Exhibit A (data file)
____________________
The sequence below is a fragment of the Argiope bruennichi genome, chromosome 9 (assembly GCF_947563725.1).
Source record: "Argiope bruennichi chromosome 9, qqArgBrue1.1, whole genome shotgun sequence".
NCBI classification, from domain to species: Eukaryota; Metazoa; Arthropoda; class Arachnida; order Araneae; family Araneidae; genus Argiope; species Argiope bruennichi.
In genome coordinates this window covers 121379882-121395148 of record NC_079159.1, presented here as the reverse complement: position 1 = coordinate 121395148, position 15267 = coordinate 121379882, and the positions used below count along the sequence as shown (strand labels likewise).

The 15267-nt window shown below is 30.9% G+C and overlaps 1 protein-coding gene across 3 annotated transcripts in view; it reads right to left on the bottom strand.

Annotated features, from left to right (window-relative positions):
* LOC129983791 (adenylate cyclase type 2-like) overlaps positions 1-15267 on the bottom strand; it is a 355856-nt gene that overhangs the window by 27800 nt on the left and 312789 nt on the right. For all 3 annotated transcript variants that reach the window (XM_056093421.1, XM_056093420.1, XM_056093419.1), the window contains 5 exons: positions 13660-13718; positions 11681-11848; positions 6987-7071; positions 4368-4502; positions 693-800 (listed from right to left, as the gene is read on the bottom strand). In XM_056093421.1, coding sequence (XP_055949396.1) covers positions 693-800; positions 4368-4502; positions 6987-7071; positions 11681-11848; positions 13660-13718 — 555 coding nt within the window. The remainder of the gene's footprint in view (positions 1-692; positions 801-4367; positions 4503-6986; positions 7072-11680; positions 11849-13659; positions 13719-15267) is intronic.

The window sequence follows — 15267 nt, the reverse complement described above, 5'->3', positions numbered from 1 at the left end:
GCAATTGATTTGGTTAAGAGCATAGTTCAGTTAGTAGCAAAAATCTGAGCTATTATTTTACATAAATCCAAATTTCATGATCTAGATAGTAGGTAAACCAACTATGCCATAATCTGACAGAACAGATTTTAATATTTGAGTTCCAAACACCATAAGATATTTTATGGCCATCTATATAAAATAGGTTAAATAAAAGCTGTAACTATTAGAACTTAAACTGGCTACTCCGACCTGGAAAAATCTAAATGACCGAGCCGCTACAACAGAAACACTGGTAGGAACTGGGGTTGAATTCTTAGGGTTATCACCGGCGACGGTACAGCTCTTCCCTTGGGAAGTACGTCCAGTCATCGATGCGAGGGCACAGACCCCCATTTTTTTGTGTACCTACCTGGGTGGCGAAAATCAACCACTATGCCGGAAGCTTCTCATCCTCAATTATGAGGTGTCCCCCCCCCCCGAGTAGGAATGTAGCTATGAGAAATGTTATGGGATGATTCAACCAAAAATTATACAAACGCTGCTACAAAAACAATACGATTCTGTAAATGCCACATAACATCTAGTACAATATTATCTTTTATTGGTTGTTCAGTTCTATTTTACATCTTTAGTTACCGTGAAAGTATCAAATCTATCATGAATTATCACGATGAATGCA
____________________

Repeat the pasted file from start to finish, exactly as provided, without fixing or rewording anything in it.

The sequence below is a fragment of the Argiope bruennichi genome, chromosome 9 (assembly GCF_947563725.1).
Source record: "Argiope bruennichi chromosome 9, qqArgBrue1.1, whole genome shotgun sequence".
NCBI classification, from domain to species: Eukaryota; Metazoa; Arthropoda; class Arachnida; order Araneae; family Araneidae; genus Argiope; species Argiope bruennichi.
In genome coordinates this window covers 121379882-121395148 of record NC_079159.1, presented here as the reverse complement: position 1 = coordinate 121395148, position 15267 = coordinate 121379882, and the positions used below count along the sequence as shown (strand labels likewise).

The 15267-nt window shown below is 30.9% G+C and overlaps 1 protein-coding gene across 3 annotated transcripts in view; it reads right to left on the bottom strand.

Annotated features, from left to right (window-relative positions):
* LOC129983791 (adenylate cyclase type 2-like) overlaps positions 1-15267 on the bottom strand; it is a 355856-nt gene that overhangs the window by 27800 nt on the left and 312789 nt on the right. For all 3 annotated transcript variants that reach the window (XM_056093421.1, XM_056093420.1, XM_056093419.1), the window contains 5 exons: positions 13660-13718; positions 11681-11848; positions 6987-7071; positions 4368-4502; positions 693-800 (listed from right to left, as the gene is read on the bottom strand). In XM_056093421.1, coding sequence (XP_055949396.1) covers positions 693-800; positions 4368-4502; positions 6987-7071; positions 11681-11848; positions 13660-13718 — 555 coding nt within the window. The remainder of the gene's footprint in view (positions 1-692; positions 801-4367; positions 4503-6986; positions 7072-11680; positions 11849-13659; positions 13719-15267) is intronic.

The window sequence follows — 15267 nt, the reverse complement described above, 5'->3', positions numbered from 1 at the left end:
GCAATTGATTTGGTTAAGAGCATAGTTCAGTTAGTAGCAAAAATCTGAGCTATTATTTTACATAAATCCAAATTTCATGATCTAGATAGTAGGTAAACCAACTATGCCATAATCTGACAGAACAGATTTTAATATTTGAGTTCCAAACACCATAAGATATTTTATGGCCATCTATATAAAATAGGTTAAATAAAAGCTGTAACTATTAGAACTTAAACTGGCTACTCCGACCTGGAAAAATCTAAATGACCGAGCCGCTACAACAGAAACACTGGTAGGAACTGGGGTTGAATTCTTAGGGTTATCACCGGCGACGGTACAGCTCTTCCCTTGGGAAGTACGTCCAGTCATCGATGCGAGGGCACAGACCCCCATTTTTTTGTGTACCTACCTGGGTGGCGAAAATCAACCACTATGCCGGAAGCTTCTCATCCTCAATTATGAGGTGTCCCCCCCCCCCGAGTAGGAATGTAGCTATGAGAAATGTTATGGGATGATTCAACCAAAAATTATACAAACGCTGCTACAAAAACAATACGATTCTGTAAATGCCACATAACATCTAGTACAATATTATCTTTTATTGGTTGTTCAGTTCTATTTTACATCTTTAGTTACCGTGAAAGTATCAAATCTATCATGAATTATCACGATGAATGCA